Now I try to divert her and encourage her into positive behaviours in the way Morningsun suggested.

I have also talked to her about losing her temper and how it doesn't get her what she wants by shouting and when she starts (and she is like a child possessed) I say calmly 'DD1 you're shouting, you know that shouting doesn't get you anywhere, calm down and tell me what's the matter' and it does seem to work. I sometimes need to say her name a few times to get her attention but if I can stay calm it works.

On the lying my DSD2 was a dreadful liar at 7 and she has improved as she has got older -as I was quite inexperienced with kids at this time I decided she was going to turn into a hardened criminal (!!) and really worried about it, but I researched it and found (as someone else has said) that it's quite common at this age, so I wouldn't worry too much about that aspect.

One thing to tell yourself is that kids behave the worst where they feel the safest - this comforts me immensley (sp?)when we've had a bad day.

LackaDAISYcal Tue 23-Jun-09 08:15:31

thanks for that pocketmonster smile

ikwym about them learning behaviour though; my tantrums can outdo theirs anyday wink.

Things have been much calmer this morning, but he is still lying. He has been told no TV this morning (because of yesterday's misdemeanours), so he asked his sister to switch it on (in a stage whisper), then denied he had asked her when I told him off, even though I was sitting three feet away from him and heard every word. He then got sent to time out for lying and braided his sister on the way out the door for getting him in trouble shock. I should be finding this really funny, but it just makes me feel despondent and weary <sigh>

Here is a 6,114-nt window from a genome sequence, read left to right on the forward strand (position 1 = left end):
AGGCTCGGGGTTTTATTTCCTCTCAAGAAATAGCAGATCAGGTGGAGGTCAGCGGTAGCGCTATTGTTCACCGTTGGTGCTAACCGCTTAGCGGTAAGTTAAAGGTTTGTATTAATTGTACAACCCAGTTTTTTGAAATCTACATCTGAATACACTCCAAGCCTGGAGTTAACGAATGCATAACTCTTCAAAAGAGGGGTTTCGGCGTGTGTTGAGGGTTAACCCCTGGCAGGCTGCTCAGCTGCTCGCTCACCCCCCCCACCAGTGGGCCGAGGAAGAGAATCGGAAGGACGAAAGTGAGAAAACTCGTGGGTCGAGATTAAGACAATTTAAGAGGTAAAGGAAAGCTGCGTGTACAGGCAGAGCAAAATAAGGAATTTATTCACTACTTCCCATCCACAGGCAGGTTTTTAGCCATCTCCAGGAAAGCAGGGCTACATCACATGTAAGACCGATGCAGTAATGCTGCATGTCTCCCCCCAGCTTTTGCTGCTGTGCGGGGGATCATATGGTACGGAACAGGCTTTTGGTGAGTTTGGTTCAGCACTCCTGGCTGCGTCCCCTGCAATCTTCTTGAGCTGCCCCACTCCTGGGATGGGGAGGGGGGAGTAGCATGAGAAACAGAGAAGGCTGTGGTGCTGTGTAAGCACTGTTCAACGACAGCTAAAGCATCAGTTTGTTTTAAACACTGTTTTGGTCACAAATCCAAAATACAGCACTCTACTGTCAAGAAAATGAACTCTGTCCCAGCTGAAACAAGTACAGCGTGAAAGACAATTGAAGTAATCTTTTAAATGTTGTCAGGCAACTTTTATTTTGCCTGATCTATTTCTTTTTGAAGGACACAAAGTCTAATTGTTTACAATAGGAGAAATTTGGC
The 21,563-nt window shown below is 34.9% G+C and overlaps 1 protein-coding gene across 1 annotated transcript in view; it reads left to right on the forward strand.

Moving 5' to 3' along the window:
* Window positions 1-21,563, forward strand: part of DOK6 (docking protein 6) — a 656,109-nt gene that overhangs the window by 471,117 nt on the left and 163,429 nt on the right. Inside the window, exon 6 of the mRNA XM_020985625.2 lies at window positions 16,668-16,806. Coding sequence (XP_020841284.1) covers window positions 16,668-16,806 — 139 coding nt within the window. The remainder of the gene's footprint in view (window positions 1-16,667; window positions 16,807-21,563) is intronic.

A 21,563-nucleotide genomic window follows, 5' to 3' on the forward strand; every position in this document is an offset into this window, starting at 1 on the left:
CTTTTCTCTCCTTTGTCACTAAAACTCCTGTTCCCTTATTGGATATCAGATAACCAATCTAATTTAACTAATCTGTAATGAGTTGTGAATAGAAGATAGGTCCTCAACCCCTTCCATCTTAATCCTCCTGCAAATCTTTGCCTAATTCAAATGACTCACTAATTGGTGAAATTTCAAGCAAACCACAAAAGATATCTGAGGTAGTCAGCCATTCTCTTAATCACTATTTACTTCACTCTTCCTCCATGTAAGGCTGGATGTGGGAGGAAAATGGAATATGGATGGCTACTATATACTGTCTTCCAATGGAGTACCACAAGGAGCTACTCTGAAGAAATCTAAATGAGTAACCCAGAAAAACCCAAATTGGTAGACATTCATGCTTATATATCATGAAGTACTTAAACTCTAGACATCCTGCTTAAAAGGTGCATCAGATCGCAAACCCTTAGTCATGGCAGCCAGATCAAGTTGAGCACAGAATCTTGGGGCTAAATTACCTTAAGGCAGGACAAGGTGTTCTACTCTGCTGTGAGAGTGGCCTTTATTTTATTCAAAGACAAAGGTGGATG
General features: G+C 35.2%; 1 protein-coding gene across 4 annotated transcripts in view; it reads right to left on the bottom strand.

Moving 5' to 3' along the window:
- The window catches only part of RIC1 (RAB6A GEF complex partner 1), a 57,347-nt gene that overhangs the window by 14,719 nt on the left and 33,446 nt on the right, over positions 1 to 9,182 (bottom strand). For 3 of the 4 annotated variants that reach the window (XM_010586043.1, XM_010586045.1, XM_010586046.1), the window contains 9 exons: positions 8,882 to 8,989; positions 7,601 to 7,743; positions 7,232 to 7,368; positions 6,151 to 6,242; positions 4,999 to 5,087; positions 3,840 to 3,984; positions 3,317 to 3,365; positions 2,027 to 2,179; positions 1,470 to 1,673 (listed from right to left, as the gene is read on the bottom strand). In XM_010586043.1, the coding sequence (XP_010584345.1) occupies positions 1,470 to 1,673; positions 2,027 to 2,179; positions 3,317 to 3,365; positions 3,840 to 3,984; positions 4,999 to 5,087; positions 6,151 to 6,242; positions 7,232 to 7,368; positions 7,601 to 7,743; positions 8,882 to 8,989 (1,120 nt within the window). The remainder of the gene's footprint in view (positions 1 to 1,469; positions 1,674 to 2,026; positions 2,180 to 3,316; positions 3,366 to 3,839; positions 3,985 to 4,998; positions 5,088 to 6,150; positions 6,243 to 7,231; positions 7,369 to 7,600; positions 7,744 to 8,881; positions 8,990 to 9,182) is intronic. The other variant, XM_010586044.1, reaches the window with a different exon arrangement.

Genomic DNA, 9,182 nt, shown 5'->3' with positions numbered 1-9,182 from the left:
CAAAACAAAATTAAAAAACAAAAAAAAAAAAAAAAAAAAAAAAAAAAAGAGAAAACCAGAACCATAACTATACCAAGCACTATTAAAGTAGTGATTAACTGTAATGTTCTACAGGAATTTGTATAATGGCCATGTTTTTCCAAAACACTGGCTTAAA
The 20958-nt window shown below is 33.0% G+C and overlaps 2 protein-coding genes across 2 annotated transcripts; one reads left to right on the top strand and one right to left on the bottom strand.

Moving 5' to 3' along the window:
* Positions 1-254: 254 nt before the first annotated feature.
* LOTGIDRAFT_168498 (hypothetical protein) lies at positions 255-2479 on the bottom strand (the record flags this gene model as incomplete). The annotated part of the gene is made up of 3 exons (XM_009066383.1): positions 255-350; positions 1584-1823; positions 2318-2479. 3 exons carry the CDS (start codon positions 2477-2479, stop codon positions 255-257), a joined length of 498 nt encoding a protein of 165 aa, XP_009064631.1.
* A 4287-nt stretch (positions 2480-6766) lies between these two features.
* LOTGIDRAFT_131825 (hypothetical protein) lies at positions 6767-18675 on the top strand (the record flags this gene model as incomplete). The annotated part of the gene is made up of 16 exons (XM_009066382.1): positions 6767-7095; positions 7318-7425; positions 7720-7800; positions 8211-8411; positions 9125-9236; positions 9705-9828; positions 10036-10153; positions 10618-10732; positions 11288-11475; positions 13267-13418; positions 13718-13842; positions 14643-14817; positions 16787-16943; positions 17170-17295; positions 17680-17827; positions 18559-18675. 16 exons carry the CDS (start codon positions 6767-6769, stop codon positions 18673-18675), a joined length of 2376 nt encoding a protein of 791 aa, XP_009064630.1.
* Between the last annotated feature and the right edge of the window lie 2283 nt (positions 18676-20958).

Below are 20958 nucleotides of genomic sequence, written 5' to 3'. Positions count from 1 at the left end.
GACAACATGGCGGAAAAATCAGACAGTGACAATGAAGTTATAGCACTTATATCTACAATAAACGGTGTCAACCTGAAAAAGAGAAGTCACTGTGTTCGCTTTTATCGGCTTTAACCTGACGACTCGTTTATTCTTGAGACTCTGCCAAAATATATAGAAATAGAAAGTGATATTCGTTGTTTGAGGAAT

morningsun Tue 23-Jun-09 10:08:25

Forget about the lying for now ~ its not significant,it is simply to avoid getting told off.
Stop punishing him all the time.
You need to turn this around a bit before its too late and he becomes very defiant and angry.

LackaDAISYcal Tue 23-Jun-09 10:16:00

he is halfway there already morningsun sad

We know we have to turn it round; it's the how that we are finding hard work as it seems to be one step forward, two steps back.

we had a chat about things on the way to school today though and a laugh about him trying it on.

We are trying hard to do positive reinforcement and not sweating the small stuff.

and i think a lot of it might well have to do with attention seeking as I always seem to be busy with the two little ones.

morningsun Tue 23-Jun-09 10:27:04

Yes I know thats really hard,but he's got a lot of childhood left and you don't want to be in this situation for the next few years ~ and it could get much worse if he feels he is always in trouble.

Stop trying to control him and stop worrying too much about his behaviour.

Correcting him all the time will make him worse.
He needs to feel as if he is a valued,good,well behaved boy.
Completely change tack and only discuss good behaviour and don't go ott,just be positive,nice,and confident.

It sounds like you are being way over the top with him and this is causing the problem.

So ,in practical terms,every time he does something ok[or nearly ok]for example sitting near his siblings without being rough say

Wow,you are doing such a good job of looking after your siblings,x,well done!"

If he should then happen to wallop one of them you say"Don't hit please its not nice.Can you be a big boy and fetch x from the kitchen for me?"
"Thanks x you are so helpful " etc etc all day every day!

He will then start to want to please you.

morningsun Tue 23-Jun-09 10:27:58

Also make sure he doesn't hear you talking about him to dh or anyone else.

LackaDAISYcal Tue 23-Jun-09 10:42:29

thanks morningsun smile

morningsun Tue 23-Jun-09 10:58:05